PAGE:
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Arthritis Rheum. 1993 Jul;36(7):938-42.

Characterization of gangliosides from normal and osteoarthritic human articular cartilage.

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Department of Biochemistry, Edouard Herriot Hospital, Lyon, France.



Glycosphingolipids (GSLs) are biologically active molecules in the physiology and pathology of cells. Since changes in GSLs might be associated with the impaired metabolism of articular cartilage in osteoarthritis (OA), we investigated gangliosides from normal and OA human cartilage.


OA and control cartilage was obtained from patients with hip OA and femoral neck fracture, respectively. Gangliosides were extracted and quantified by determining their lipid-bound sialic acid concentration. Major gangliosides were identified by immuno-detection on thin-layer plates, purified by high performance liquid chromatography, and analyzed for their carbohydrate, fatty acid, and long-chain base composition.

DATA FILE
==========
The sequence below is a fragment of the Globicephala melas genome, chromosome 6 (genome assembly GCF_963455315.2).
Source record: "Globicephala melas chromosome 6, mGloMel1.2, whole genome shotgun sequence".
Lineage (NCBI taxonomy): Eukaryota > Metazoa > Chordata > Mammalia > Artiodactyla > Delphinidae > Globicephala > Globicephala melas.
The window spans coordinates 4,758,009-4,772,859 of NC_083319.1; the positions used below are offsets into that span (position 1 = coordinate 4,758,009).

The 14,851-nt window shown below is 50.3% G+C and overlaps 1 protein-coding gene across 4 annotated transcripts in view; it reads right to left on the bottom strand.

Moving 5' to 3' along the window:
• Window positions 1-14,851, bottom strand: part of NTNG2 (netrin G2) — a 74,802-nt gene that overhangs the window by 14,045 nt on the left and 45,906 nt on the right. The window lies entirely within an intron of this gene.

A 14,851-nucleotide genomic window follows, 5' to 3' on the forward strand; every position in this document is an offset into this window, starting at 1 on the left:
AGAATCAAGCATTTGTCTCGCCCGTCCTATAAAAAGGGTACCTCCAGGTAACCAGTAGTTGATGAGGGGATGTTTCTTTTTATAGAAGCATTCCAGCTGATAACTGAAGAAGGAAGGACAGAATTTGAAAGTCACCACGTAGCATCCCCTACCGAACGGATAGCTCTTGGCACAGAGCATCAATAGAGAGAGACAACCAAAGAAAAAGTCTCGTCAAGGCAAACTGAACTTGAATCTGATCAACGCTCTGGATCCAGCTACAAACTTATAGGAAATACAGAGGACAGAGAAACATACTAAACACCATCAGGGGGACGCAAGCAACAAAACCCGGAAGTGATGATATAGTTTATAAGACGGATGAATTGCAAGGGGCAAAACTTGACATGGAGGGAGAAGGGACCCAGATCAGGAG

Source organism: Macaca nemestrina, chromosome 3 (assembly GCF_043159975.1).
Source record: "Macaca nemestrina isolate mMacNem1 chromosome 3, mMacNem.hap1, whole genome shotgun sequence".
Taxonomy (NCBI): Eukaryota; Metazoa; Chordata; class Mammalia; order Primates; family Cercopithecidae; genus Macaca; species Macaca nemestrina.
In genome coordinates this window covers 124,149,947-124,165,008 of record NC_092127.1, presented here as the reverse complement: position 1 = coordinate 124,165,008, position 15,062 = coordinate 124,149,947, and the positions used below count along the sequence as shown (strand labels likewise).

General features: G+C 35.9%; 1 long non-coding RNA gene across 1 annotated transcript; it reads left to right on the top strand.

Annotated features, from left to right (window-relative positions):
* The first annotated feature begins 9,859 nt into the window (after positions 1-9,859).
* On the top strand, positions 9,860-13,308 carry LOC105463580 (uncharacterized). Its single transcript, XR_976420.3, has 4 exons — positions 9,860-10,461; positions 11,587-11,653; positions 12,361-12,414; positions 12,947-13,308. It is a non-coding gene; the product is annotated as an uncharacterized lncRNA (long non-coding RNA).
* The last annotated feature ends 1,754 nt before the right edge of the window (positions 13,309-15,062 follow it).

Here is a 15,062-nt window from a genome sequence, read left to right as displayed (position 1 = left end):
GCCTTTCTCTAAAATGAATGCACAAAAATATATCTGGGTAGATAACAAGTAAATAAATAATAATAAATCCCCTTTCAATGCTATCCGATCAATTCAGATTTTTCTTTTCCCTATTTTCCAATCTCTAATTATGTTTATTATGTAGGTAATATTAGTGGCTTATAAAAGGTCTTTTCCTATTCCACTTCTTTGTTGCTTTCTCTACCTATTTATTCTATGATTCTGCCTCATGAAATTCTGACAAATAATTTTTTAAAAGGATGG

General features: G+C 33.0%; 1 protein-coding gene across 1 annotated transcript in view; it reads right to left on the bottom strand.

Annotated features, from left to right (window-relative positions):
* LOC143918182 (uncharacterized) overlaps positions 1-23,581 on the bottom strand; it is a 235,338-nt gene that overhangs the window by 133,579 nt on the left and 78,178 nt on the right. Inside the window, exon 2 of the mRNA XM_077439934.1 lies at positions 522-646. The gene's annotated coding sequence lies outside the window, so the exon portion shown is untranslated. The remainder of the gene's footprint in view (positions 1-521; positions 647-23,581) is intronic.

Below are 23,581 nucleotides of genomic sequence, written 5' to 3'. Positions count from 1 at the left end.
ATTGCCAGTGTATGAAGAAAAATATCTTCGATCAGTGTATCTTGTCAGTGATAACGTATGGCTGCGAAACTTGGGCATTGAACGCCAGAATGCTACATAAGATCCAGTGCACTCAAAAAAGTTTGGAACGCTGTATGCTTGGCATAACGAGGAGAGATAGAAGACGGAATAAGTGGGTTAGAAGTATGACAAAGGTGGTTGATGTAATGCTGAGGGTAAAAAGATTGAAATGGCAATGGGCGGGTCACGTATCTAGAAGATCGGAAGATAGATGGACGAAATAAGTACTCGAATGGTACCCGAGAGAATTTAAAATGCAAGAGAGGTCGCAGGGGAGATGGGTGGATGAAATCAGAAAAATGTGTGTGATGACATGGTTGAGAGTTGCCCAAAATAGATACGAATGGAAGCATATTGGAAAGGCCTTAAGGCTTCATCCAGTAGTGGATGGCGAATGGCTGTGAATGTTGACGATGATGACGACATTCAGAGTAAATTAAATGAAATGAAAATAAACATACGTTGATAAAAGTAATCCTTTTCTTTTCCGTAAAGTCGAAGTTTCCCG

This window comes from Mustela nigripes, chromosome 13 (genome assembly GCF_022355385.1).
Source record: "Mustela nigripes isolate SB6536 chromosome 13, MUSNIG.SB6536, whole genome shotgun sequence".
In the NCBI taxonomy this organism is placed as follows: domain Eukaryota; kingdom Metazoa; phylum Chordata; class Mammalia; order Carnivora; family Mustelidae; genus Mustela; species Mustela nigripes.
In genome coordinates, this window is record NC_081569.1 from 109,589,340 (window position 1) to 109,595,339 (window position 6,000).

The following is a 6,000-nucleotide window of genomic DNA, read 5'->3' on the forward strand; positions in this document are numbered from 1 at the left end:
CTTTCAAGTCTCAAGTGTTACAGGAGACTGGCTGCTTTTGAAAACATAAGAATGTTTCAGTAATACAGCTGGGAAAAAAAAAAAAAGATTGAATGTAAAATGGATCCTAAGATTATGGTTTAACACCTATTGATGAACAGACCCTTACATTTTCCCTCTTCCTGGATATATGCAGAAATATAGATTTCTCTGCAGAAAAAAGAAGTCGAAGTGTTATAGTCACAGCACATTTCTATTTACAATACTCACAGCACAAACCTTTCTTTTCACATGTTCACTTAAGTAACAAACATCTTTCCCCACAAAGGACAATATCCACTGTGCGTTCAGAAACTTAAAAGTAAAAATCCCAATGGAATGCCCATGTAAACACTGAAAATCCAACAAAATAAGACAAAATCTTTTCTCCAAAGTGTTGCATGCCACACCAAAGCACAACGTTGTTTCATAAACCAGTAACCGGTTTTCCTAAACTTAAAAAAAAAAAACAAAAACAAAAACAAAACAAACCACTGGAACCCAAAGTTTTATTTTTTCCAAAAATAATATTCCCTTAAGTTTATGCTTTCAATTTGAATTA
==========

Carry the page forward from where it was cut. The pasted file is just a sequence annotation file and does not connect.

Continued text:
The total ganglioside content of OA cartilage was decreased by 40% (per mg of DNA). Major gangliosides, GM3 and GD3, separated into 3 on thin-layer chromatography bands. All were decreased except for the lowest migrating band of GM3, which was increased 5-fold. This ganglioside had the same carbohydrate moiety and fatty acids as the other two, but differed by a long-chain base composed mainly of C20-sphingosine.


OA cartilage is characterized by a decrease in all gangliosides except GM3, which demonstrates a large increase in the lowest band. These results indicate that there are changes in the biochemical composition of chondrocyte membranes in OA. The causes and roles of these changes remain to be determined.

[Indexed for MEDLINE]

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